The Big 12, however, is leading the charge in trying to set up safe way to play the fall season. ESPN reported there will be revised conference-only schedules coming out shortly after the season was again pushed back to Sept. 26. Stadium reported the Big 12 may have more news. 

The decision also comes on the back of growing support from athletes to find a solution in making sure this season gets played. The face of college football, Trevor Lawrence, has repeatedly tweeted his stance that going forward with a season will actually be safer for the athletes

Whether or not more Power 5 sides like the SEC and ACC follow suit remains to be seen, but it is widely speculated that these football-crazed conferences are determined to find a way. 

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Big Ten commissioner Kevin Warren says there was 'too much uncertainty' to have a fall season

Big Ten commissioner Kevin Warren says there was 'too much uncertainty' to have a fall season

Less than a week ago, the Big Ten Conference released a 2020 conference-only football schedule. Though there were no guarantees it would be played amid the coronavirus pandemic, it seemed like a positive step for college athletics.

Fast forward to Tuesday, and the Big Ten announced that the fall sports season would be no more. What caused the quick departure? According to commissioner Kevin Warren, it wasn't additional facts about COVID-19 and its impact, but rather the lack of them.

“There’s too much uncertainty," Warren said on Tuesday during an interview on the Big Ten Network. "We have a lot of uncertainty going on now.”

The coronavirus has been in the United States for several months now, but much is still unknown about its effects on the human body and society. While the Big Ten had been working diligently to provide its players and staff with testing and up-to-date protocols, not every possible outcome could be covered.

As Warren explained it, for each question that is answered in relation to COVID-19, a new one pops up. As the pandemic continues on, professionals continue to learn more about how it acts and what impact it can have both short and long term.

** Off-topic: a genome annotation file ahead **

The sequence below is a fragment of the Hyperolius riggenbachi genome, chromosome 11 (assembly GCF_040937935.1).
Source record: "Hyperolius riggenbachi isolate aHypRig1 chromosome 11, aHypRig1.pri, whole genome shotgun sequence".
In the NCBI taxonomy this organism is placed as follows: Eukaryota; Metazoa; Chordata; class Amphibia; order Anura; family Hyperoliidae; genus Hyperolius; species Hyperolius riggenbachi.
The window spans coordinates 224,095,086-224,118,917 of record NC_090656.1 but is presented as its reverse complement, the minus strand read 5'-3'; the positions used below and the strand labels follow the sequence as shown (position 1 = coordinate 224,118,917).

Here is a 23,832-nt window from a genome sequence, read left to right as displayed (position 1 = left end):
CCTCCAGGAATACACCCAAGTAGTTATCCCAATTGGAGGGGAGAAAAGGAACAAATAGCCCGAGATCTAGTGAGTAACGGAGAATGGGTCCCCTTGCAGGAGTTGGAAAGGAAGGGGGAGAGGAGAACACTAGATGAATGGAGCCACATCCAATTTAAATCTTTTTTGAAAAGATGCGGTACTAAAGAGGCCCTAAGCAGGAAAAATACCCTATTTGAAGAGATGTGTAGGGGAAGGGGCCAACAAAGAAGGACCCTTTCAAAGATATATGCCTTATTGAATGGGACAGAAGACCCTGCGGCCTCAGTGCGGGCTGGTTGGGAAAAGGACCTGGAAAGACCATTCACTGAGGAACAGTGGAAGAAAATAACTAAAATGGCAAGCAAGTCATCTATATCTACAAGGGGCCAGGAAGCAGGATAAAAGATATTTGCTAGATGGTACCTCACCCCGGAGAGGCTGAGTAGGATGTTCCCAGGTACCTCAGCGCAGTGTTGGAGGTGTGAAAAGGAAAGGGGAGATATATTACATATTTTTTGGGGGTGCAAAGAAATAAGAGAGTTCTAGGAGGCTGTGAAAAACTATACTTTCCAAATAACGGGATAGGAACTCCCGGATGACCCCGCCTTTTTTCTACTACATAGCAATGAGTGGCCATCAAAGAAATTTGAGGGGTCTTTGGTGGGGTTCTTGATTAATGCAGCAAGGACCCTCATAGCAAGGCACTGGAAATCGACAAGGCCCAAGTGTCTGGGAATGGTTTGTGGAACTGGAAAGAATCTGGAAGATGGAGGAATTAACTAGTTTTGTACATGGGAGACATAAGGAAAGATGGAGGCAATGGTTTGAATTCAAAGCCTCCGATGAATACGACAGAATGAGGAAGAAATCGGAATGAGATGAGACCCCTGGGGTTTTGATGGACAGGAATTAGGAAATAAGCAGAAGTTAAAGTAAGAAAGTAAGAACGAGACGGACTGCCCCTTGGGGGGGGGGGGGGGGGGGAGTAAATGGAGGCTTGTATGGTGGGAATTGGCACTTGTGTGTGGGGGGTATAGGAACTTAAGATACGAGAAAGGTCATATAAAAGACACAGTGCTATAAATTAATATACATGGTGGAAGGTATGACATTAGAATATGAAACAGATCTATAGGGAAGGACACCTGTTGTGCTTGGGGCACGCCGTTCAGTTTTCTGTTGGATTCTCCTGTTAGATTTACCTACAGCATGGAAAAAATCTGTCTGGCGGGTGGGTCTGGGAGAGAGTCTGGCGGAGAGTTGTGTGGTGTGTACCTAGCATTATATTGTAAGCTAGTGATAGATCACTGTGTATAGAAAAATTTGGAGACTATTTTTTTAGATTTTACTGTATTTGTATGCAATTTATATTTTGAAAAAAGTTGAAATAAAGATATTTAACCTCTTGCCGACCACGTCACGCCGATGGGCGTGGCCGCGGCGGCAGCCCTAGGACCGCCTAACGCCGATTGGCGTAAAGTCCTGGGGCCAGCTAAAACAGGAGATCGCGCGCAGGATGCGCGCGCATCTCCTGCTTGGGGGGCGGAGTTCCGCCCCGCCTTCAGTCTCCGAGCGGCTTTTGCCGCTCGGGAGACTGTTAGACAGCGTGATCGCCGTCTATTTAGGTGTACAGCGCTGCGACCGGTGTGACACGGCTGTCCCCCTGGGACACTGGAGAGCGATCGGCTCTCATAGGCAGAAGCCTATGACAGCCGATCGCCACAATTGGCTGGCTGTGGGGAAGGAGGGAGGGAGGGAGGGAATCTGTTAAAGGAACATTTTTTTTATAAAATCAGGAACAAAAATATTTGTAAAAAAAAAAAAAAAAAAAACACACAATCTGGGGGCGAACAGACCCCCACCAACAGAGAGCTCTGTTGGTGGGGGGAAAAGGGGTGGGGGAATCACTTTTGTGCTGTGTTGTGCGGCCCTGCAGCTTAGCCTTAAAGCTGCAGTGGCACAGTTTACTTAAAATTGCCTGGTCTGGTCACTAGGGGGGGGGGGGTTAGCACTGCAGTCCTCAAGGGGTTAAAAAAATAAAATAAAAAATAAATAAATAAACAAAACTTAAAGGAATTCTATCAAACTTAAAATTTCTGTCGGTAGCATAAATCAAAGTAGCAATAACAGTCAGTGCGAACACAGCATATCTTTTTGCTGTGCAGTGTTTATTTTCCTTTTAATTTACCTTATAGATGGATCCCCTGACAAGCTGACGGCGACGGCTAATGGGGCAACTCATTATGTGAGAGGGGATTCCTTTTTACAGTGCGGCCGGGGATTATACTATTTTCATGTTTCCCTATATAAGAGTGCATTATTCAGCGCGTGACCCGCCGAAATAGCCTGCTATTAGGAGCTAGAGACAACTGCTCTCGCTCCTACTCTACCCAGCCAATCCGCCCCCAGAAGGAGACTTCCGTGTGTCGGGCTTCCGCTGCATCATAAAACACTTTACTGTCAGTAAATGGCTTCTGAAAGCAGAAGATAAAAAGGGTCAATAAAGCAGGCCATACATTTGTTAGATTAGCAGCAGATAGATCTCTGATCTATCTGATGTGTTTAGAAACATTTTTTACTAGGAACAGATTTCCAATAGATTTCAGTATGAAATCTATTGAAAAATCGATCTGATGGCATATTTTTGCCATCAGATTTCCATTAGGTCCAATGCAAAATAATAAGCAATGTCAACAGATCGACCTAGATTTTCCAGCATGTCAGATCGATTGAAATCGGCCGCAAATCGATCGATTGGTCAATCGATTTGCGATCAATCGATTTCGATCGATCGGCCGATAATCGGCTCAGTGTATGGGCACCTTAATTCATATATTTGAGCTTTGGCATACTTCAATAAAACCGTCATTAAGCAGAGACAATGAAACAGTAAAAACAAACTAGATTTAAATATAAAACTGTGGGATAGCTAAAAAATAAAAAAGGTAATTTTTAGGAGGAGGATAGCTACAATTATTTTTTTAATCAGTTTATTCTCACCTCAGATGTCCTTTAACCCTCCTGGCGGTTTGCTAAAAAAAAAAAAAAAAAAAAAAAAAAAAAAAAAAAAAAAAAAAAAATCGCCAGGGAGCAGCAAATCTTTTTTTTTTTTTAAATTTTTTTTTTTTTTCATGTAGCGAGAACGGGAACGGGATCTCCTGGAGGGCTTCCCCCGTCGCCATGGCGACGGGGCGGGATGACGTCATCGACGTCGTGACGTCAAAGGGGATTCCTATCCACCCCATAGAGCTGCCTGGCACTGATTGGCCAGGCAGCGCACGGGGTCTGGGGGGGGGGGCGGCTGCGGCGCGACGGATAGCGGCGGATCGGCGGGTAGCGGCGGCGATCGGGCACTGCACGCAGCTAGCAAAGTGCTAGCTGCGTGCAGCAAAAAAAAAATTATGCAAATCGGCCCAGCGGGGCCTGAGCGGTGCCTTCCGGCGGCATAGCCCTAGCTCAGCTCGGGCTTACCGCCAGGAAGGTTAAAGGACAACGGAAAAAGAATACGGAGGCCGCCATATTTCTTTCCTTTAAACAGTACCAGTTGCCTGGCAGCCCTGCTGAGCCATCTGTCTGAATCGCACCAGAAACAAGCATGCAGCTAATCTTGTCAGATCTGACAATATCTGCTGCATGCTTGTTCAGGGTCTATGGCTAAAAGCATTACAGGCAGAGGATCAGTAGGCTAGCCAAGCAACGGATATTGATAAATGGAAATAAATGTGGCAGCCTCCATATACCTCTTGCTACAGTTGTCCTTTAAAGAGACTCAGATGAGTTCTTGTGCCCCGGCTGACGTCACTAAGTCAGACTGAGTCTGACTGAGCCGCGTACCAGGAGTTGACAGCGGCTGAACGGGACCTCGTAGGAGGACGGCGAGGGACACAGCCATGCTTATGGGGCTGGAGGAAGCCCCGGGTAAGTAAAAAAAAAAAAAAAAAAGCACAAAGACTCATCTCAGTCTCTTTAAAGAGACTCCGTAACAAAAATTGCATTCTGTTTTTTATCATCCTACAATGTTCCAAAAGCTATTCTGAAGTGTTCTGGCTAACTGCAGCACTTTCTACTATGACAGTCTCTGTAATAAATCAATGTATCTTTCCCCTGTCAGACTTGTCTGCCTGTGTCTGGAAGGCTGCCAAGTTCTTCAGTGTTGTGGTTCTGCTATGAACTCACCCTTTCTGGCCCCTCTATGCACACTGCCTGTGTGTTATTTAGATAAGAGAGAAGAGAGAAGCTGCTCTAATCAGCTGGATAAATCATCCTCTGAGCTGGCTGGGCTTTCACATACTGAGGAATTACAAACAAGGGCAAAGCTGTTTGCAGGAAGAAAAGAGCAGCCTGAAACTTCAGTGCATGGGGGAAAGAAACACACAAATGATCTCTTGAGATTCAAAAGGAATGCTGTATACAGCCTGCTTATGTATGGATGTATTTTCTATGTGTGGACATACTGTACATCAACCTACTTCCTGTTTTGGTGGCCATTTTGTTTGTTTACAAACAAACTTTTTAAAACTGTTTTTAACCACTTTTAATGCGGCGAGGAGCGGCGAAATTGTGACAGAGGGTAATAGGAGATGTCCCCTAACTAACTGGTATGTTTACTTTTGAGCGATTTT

An example of that would be Myocarditis –– or the inflammation of the heart muscle -- which has been found in several college athletes and linked to the coronavirus. Not initially considered to be a factor of the virus, it's now become a major concern for the Big Ten and other conferences.

That's just one aspect of the unknown Warren and others are dealing with. Taking a step back and looking at the whole picture, Warren also noted that the COVID-19 questions go beyond the field. It's a problem the entire world is dealing with.

“It’s not only in the Big Ten. I think just across the country and in the world there is so much uncertainty about this virus," Warren said.

In the end, while Warren feels the conference has done a solid job of protecting players during workouts in the summer, there was still too much to be learned before he and others could feel comfortable resuming collegiate sports.

Now, with hopes to resume in the spring, Warren and other Big Ten officials will head out in search of the answers that will eliminate the unknown of the virus. Just like how society strives to return to normal, continuing to learn will be the only way to make it possible.

“We’ll gather information, prepare, plan and create an environment that our students-athletes will be able to participate in when it’s safe and there’s less uncertainty," Warren said.